Kyung Hee

Name

Kyung Hee "Kay" Lee

Age

20

Location

Boston, MA

Occupation

Student

Own Words

I came upon this site rather randomly, but thought; hey, why not contribute myself?
I was born on Jeju Island, but consider myself more of a Pusan person. I moved to New York when I was 4, but kept on moving back and forth till now. My life story is very long with constant moves (including a stint in Paris), but let’s just say I’ve forgotten Korean twice and English twice and had to relearn each one till they both stuck.
I can’t really say I’m completely American, just like I’m not completely Korean. I only got my citizenship two years ago, but grew up in New York and Chicago. Unlike many other Korean Americans I’ve met, I’m probably nearly equally fluent in both languages.
Sometimes it’s hard balancing the two cultures. I’m confident in myself and outgoing; which my Korean friends tell me shows off my American-ness. Apparently I walk differently, and I have no problems talking to strangers or men. At the same time, I don’t really like crude American humor; I much prefer the play-on-words Korean humor, and the Korean dating “process” really amuses me in how seriously they take going on a date (especially the first one!).
Until I graduated high school, I had maybe 1 Korean friend, and 2 Asian friends. In college, I made the effort to immerse myself more in the Asian community, and funnily enough, now I think I have more Asian friends. The activities, parties, and conversation topics are so different, and I wonder if there is any way to bridge the gap, especially between the International ‘FOBs’ and the Americans.
As I grow older, I’m appreciating my Korean heritage more and more (unlike when I was younger and I just wanted to get rid of it). I really thought I was totally American, but some days I realize how much my parents raised me differently. A friend once asked me if I would choose Love or Family, and to my surprise, I realized I would choose Family. If that’s not stereotypical Asian…. After all, romance films in America are giving up everything for love; until recently, romance films in Asia was giving up love for the “right” thing.
Anyway, I really enjoy volunteering (especially wildlife and children), I am learning Chinese and am a International Business major. And nope, knowing Korean does not help you in Chinese one bit.
I love outdoor activities, like kayaking, horseback riding, rock climbing, paintball, etc. On the flip side, I like cross stitching, good books, and sketching. Trying to break into photography, but we’ll see where that goes.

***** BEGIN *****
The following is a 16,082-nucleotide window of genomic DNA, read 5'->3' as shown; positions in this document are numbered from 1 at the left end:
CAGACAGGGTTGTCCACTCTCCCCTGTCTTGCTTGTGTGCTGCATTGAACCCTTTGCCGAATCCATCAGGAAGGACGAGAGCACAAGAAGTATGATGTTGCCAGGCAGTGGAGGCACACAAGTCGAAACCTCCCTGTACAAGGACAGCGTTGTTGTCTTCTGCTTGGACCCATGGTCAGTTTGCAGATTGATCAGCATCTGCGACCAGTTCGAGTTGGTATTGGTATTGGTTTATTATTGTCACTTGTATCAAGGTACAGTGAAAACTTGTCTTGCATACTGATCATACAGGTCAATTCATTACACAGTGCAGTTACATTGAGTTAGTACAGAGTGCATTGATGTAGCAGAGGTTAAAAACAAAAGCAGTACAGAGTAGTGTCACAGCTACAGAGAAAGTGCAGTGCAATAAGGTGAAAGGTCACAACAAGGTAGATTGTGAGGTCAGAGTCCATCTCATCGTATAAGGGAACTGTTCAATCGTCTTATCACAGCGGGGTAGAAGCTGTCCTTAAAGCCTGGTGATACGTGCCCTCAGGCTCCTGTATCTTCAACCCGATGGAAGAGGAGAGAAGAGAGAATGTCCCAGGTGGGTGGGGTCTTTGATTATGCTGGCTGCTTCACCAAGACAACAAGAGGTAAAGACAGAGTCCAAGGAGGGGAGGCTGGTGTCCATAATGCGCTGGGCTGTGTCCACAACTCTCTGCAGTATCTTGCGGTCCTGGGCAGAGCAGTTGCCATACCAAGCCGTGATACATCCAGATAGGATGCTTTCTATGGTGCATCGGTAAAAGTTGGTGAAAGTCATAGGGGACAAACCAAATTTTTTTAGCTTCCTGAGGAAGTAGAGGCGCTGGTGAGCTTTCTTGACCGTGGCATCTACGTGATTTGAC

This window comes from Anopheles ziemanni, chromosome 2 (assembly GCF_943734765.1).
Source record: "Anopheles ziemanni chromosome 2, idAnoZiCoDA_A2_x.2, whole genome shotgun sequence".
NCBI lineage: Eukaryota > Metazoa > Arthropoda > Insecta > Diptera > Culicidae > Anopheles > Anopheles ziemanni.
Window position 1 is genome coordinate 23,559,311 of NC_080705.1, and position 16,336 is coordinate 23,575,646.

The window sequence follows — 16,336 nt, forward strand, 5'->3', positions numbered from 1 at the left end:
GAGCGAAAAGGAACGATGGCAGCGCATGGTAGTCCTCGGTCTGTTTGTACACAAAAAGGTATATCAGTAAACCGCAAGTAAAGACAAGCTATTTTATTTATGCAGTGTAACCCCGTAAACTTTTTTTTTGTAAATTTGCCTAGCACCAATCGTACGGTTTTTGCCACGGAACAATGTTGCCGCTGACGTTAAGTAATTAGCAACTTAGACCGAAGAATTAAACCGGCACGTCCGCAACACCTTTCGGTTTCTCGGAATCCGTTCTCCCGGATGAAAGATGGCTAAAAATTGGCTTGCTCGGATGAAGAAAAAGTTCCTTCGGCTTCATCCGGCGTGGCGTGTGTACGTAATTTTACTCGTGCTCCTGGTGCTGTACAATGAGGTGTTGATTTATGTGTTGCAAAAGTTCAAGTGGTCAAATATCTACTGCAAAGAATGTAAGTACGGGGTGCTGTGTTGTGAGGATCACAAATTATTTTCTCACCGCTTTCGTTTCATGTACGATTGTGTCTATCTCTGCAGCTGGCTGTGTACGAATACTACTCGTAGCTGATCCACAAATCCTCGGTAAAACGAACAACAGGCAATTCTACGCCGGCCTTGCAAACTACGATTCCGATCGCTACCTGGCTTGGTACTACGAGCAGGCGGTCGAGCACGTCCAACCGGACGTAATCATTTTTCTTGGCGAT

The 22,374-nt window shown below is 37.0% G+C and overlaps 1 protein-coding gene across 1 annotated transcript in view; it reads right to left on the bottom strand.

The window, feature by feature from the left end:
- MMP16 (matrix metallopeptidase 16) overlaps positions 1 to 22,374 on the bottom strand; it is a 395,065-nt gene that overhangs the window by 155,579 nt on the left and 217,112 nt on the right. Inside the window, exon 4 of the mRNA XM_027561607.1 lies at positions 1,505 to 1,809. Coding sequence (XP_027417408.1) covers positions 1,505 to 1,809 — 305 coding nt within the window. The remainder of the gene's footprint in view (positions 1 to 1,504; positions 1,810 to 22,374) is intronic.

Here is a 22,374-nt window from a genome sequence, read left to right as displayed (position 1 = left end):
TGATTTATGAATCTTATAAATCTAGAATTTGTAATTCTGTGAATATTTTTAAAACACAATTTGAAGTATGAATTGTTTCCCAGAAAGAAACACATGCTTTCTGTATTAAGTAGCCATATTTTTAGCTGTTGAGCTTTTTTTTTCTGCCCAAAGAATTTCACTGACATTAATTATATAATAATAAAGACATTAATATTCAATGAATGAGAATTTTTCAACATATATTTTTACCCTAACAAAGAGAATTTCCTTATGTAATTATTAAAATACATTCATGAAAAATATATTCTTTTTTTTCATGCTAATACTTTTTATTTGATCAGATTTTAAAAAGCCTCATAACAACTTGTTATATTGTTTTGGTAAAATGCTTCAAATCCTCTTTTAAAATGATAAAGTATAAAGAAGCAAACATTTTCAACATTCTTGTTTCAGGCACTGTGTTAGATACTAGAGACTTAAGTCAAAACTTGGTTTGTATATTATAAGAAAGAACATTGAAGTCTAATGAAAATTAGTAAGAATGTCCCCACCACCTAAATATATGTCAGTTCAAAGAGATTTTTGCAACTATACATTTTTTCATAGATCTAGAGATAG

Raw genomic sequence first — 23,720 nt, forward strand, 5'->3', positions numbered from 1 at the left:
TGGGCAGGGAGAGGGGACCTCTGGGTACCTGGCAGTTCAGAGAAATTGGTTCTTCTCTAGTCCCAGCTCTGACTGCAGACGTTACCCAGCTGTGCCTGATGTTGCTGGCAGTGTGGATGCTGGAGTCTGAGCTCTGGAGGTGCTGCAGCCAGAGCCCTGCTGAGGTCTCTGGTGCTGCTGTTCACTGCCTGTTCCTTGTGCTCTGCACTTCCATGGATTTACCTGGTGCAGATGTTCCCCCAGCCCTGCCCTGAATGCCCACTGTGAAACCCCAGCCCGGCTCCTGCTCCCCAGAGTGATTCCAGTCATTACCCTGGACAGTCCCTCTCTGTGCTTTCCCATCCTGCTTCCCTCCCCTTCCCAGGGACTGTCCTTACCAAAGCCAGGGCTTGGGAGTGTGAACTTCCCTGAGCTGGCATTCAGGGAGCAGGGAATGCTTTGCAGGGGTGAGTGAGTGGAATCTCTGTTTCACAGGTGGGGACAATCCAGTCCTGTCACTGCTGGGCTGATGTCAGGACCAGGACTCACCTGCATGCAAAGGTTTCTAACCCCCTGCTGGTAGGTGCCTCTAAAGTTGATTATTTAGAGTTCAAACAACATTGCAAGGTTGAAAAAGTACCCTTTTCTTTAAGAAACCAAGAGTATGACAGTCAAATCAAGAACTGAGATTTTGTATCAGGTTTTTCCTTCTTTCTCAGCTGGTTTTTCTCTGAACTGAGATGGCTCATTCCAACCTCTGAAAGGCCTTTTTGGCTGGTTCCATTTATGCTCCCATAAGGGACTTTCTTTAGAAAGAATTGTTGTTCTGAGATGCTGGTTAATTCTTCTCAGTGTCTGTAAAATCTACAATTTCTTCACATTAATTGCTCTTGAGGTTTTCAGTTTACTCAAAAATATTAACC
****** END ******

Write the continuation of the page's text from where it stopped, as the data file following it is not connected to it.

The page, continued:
Korean-Americans, hwaiting!

I came upon this site rather randomly, but thought; hey, why not contribute myself?

I was born on Jeju Island, but consider myself more of a Pusan person. I moved to New York when I was 4, but kept on moving back and forth till now. My life story is very long with constant moves (including a stint in Paris), but let’s just say I’ve forgotten Korean twice and English twice and had to relearn each one till they both stuck.

I can’t really say I’m completely American, just like I’m not completely Korean. I only got my citizenship two years ago, but grew up in New York and Chicago. Unlike many other Korean Americans I’ve met, I’m probably nearly equally fluent in both languages.

Sometimes it’s hard balancing the two cultures. I’m confident in myself and outgoing; which my Korean friends tell me shows off my American-ness. Apparently I walk differently, and I have no problems talking to strangers or men. At the same time, I don’t really like crude American humor; I much prefer the play-on-words Korean humor, and the Korean dating “process” really amuses me in how seriously they take going on a date (especially the first one!).

Until I graduated high school, I had maybe 1 Korean friend, and 2 Asian friends. In college, I made the effort to immerse myself more in the Asian community, and funnily enough, now I think I have more Asian friends. The activities, parties, and conversation topics are so different, and I wonder if there is any way to bridge the gap, especially between the International ‘FOBs’ and the Americans.

As I grow older, I’m appreciating my Korean heritage more and more (unlike when I was younger and I just wanted to get rid of it). I really thought I was totally American, but some days I realize how much my parents raised me differently. A friend once asked me if I would choose Love or Family, and to my surprise, I realized I would choose Family. If that’s not stereotypical Asian…. After all, romance films in America are giving up everything for love; until recently, romance films in Asia was giving up love for the “right” thing.

Anyway, I really enjoy volunteering (especially wildlife and children), I am learning Chinese and am a International Business major. And nope, knowing Korean does not help you in Chinese one bit.

I love outdoor activities, like kayaking, horseback riding, rock climbing, paintball, etc. On the flip side, I like cross stitching, good books, and sketching. Trying to break into photography, but we’ll see where that goes.

Korean-Americans, hwaiting!

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